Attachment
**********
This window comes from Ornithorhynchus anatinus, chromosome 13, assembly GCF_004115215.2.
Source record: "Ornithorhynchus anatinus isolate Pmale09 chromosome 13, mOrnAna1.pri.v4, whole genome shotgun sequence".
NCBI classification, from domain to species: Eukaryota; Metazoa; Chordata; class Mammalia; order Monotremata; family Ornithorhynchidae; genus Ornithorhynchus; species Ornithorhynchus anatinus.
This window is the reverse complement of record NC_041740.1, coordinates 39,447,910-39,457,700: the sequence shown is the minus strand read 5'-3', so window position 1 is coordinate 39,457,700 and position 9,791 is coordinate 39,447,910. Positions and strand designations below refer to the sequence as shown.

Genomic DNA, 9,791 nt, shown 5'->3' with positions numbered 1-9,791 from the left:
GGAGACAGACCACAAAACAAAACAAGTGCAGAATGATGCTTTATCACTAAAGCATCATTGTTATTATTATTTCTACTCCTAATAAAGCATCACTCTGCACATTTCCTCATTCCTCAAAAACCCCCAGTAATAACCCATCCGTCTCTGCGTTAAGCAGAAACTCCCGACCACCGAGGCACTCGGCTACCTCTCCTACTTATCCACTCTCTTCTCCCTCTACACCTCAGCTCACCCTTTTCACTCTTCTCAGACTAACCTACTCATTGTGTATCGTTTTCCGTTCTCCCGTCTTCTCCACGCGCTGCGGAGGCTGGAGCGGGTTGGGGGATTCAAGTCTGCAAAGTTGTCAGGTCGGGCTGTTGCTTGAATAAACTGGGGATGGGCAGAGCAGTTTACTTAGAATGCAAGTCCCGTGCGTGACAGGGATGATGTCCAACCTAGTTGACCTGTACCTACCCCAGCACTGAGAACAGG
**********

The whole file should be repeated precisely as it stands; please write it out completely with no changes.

This window comes from Ornithorhynchus anatinus, chromosome 13, assembly GCF_004115215.2.
Source record: "Ornithorhynchus anatinus isolate Pmale09 chromosome 13, mOrnAna1.pri.v4, whole genome shotgun sequence".
NCBI classification, from domain to species: Eukaryota; Metazoa; Chordata; class Mammalia; order Monotremata; family Ornithorhynchidae; genus Ornithorhynchus; species Ornithorhynchus anatinus.
This window is the reverse complement of record NC_041740.1, coordinates 39,447,910-39,457,700: the sequence shown is the minus strand read 5'-3', so window position 1 is coordinate 39,457,700 and position 9,791 is coordinate 39,447,910. Positions and strand designations below refer to the sequence as shown.

Genomic DNA, 9,791 nt, shown 5'->3' with positions numbered 1-9,791 from the left:
GGAGACAGACCACAAAACAAAACAAGTGCAGAATGATGCTTTATCACTAAAGCATCATTGTTATTATTATTTCTACTCCTAATAAAGCATCACTCTGCACATTTCCTCATTCCTCAAAAACCCCCAGTAATAACCCATCCGTCTCTGCGTTAAGCAGAAACTCCCGACCACCGAGGCACTCGGCTACCTCTCCTACTTATCCACTCTCTTCTCCCTCTACACCTCAGCTCACCCTTTTCACTCTTCTCAGACTAACCTACTCATTGTGTATCGTTTTCCGTTCTCCCGTCTTCTCCACGCGCTGCGGAGGCTGGAGCGGGTTGGGGGATTCAAGTCTGCAAAGTTGTCAGGTCGGGCTGTTGCTTGAATAAACTGGGGATGGGCAGAGCAGTTTACTTAGAATGCAAGTCCCGTGCGTGACAGGGATGATGTCCAACCTAGTTGACCTGTACCTACCCCAGCACTGAGAACAGG